Pay fines or no new licence - JMPDComment on this story
Drivers who do not pay traffic fines issued personally by the Johannesburg metro police department on the roads will not be able to renew their licences.
This does not apply to outstanding fines sent through the post, which have been accepted by the transport minister not to have been served legally.
JMPD spokesman Wayne Minnaar said only the fines handed out on the side of the road and not paid would affect the renewal and registration of new vehicles. Also, there would be a penalty of one-twelfth of the annual licence fee for every month the fine was not paid.
“At this stage, this does not apply to those sent through the post.”
A war of words over the issuing of traffic fines by the JMPD and Justice Project SA (JPSA) has erupted over the legality of the issuing of fines by ordinary mail.
Minister of transport Dikobe Ben Martins said in a response to questions in Parliament recently that the sending of fines by ordinary mail was not legal.
JMPD director Gerrie Gerneke said drivers would not be able to renew their licences, get new vehicles registered or apply for a licence in a different class if there were unpaid fines.
The JPSA’s Howard Dembovsky rubbished this and said that in terms of section 20 of the Aarto Act, licensing transactions might indeed be blocked on the eNaTIS system, but only if and when an enforcement order is issued by the registrar of the Road Traffic Infringement Agency.
NOT IN COMPLIANCE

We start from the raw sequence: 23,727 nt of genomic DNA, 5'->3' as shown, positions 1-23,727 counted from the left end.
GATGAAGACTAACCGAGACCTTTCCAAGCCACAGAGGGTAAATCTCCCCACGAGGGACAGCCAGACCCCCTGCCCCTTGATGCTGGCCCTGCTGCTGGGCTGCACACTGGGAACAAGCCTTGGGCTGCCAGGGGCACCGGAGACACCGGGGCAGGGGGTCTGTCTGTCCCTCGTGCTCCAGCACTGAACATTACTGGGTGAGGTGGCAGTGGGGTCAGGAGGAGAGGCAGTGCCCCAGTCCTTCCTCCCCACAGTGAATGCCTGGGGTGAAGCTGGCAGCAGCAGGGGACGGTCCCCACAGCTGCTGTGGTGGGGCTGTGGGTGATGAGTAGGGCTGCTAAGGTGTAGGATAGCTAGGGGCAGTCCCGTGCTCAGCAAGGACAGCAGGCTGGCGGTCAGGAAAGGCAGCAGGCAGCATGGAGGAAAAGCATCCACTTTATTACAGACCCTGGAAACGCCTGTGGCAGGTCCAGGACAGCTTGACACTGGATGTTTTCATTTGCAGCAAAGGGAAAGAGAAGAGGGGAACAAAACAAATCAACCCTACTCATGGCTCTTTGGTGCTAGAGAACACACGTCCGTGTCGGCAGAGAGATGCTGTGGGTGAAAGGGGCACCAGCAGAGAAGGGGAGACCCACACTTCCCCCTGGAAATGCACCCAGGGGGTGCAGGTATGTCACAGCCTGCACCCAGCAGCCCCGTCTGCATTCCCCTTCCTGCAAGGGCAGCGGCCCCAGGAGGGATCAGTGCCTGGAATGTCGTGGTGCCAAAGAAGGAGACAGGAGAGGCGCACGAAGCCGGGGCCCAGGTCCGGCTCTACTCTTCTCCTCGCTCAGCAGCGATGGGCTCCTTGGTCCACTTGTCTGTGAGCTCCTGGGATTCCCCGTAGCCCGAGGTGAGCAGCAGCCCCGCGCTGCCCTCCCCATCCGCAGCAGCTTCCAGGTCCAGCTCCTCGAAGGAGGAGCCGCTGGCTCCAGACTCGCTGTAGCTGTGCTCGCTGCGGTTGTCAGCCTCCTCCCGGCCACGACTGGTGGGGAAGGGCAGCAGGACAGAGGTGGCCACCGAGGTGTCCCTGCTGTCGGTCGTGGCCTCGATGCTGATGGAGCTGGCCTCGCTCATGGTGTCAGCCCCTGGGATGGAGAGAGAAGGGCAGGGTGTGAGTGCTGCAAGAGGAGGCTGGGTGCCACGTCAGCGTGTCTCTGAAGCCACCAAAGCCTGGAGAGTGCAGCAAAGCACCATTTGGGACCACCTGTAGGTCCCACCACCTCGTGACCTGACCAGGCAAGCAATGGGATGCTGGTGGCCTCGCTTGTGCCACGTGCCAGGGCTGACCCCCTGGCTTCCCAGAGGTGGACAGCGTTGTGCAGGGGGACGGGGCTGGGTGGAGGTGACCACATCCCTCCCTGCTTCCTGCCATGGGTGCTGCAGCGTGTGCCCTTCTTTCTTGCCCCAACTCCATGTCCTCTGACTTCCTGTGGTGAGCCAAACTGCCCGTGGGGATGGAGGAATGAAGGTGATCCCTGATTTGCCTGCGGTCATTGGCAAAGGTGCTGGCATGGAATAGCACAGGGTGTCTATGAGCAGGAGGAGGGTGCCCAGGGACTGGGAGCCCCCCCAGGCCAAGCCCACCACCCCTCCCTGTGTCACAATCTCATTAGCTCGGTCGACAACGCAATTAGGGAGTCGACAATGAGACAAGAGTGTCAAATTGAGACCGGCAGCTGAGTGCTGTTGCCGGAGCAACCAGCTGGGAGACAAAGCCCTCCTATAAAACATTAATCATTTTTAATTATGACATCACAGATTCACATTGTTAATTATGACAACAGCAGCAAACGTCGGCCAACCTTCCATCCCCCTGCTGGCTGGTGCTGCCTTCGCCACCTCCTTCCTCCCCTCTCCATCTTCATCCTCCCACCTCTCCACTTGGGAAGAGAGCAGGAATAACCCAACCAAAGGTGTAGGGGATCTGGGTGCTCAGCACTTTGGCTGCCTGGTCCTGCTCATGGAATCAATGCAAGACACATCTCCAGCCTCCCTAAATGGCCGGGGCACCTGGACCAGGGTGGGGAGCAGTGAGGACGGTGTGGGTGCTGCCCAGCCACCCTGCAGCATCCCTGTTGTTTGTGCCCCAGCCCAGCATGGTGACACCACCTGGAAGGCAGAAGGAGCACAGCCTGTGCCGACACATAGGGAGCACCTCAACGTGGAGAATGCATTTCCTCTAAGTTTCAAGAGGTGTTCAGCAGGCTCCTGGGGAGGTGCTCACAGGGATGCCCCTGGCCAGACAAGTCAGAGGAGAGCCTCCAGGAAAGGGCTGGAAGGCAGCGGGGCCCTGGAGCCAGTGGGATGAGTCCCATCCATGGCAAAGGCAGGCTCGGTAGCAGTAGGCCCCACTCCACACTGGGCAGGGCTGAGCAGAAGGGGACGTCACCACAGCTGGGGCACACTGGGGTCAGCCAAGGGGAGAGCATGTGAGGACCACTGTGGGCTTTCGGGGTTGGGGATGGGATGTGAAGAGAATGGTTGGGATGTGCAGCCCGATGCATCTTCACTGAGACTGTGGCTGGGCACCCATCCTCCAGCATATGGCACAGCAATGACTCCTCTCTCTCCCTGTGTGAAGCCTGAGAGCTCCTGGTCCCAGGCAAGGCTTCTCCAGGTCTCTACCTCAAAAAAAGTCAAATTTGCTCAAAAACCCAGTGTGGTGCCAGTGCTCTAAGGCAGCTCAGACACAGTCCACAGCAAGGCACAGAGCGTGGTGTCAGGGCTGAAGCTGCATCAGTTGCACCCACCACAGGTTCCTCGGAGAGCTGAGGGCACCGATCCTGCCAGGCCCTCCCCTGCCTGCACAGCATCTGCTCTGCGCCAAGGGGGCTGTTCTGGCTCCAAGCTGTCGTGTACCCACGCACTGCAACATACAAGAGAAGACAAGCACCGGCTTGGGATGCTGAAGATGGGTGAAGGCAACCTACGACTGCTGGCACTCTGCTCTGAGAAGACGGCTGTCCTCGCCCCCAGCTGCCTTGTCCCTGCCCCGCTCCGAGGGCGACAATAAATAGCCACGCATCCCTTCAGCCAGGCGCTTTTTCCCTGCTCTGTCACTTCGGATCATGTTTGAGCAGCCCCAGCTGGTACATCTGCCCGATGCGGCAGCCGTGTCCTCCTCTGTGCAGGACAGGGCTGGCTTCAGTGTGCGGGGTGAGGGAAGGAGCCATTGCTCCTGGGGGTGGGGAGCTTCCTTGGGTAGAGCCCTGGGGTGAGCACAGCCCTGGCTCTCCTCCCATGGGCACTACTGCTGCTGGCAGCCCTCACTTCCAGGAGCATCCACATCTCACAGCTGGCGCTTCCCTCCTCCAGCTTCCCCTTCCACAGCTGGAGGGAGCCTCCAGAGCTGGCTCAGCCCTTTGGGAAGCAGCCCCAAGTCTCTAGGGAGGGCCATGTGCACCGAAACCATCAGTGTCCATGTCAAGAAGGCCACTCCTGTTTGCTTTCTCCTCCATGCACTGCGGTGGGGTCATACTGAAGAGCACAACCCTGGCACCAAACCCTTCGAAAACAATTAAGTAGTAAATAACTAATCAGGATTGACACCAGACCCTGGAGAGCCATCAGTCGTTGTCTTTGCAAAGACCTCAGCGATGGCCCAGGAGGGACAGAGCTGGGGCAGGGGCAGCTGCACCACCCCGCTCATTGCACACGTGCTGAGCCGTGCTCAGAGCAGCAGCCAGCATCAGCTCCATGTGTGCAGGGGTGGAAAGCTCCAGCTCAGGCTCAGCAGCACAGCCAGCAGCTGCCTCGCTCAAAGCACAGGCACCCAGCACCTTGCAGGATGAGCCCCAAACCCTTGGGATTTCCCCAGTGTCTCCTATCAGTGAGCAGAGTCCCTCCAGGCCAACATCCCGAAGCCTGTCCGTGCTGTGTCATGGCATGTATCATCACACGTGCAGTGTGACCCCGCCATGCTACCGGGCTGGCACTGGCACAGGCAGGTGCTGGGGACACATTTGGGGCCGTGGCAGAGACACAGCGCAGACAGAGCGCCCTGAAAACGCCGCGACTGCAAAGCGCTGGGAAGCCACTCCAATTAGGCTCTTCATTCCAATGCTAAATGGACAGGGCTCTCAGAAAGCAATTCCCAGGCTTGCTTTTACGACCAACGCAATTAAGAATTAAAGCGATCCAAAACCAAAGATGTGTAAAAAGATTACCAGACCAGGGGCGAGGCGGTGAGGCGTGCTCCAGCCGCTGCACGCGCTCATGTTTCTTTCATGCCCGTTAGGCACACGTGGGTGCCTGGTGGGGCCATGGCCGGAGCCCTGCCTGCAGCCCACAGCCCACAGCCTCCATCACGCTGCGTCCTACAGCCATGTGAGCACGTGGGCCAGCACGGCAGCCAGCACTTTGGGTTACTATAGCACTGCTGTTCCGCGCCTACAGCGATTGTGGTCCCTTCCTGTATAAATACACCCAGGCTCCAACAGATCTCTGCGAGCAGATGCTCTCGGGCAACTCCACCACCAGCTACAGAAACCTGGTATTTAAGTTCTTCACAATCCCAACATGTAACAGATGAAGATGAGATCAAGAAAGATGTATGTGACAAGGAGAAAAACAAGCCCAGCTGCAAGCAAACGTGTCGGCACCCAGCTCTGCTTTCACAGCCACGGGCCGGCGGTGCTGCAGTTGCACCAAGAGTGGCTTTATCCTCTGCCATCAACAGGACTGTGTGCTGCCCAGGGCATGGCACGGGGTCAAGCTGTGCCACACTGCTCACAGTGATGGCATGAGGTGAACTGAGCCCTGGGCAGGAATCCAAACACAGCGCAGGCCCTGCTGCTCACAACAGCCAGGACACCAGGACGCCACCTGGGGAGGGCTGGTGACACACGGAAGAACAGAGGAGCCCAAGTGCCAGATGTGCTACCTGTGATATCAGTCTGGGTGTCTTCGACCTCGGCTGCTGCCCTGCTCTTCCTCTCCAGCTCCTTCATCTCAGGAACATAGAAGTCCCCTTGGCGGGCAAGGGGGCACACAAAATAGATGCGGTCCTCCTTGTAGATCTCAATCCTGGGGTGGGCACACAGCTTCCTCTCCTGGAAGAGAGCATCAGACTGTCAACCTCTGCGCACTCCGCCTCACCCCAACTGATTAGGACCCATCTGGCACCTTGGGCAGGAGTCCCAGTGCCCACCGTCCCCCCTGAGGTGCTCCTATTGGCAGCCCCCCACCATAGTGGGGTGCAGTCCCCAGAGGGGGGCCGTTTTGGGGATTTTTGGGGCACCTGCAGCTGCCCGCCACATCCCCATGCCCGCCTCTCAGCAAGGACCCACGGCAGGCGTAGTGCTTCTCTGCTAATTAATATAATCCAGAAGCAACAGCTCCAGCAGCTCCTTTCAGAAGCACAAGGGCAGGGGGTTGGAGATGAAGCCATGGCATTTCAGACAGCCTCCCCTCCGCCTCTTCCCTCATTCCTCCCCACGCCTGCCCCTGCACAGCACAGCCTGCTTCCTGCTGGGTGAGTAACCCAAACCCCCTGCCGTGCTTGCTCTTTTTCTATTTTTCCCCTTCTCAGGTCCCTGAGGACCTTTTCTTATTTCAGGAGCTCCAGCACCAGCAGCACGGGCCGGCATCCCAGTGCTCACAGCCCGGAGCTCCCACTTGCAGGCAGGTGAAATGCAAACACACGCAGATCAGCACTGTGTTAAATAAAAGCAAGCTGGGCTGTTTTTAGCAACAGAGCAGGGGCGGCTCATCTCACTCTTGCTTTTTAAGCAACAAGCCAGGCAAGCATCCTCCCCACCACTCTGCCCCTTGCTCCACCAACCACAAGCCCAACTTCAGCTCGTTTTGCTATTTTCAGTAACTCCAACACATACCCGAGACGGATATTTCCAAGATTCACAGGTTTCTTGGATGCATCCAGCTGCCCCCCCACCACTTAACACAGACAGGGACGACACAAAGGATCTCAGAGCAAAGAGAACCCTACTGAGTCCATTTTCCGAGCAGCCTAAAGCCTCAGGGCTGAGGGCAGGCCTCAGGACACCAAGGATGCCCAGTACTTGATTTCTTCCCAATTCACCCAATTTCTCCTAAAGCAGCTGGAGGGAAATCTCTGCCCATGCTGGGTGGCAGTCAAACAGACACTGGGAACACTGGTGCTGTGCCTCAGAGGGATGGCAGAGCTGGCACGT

“This will happen if an alleged infringer ignores both an infringement notice and a courtesy letter which have both been lawfully served by registered mail in terms of the act. However, infringement notices issued by the JMPD and sent by ordinary mail since June 2010 have never proceeded to the latter stages of the Aarto process, simply because they have not been served in compliance with the act,” he said.
The Johannesburg metro police might, in terms of the Aarto Act, issue infringement notices only - and any subsequent notices must be issued and served by the registrar of the RTIA, he said.
“In the absence of an enforcement order, or, in the case of the Criminal Procedure Act - a warrant of arrest, licensing transactions may not be withheld, and if a licensing authority does so, it would be violating both the Aarto Act and the National Road Traffic Act. The R114 statement of account from a licensing authority quite clearly states as much,” Dembovsky said.
However, the JPSA was warning drivers that infringement notices served by registered mail were indeed lawful and would lead to the subsequent processes under the Aarto Act if they were ignored.
Dembovsky advised drivers that the 50 percent discount period started from the date of service of the infringement notice, not the date of the alleged infringement.
He rubbished claims by Minnaar that no one had been arrested for outstanding Aarto fines.
“The officers at the JMPD roadblocks frequently disallow drivers from continuing on their journey unless they pay their fines,” he said.
The JPSA awaited the Public Protector’s findings to put an end to this “childish debate”.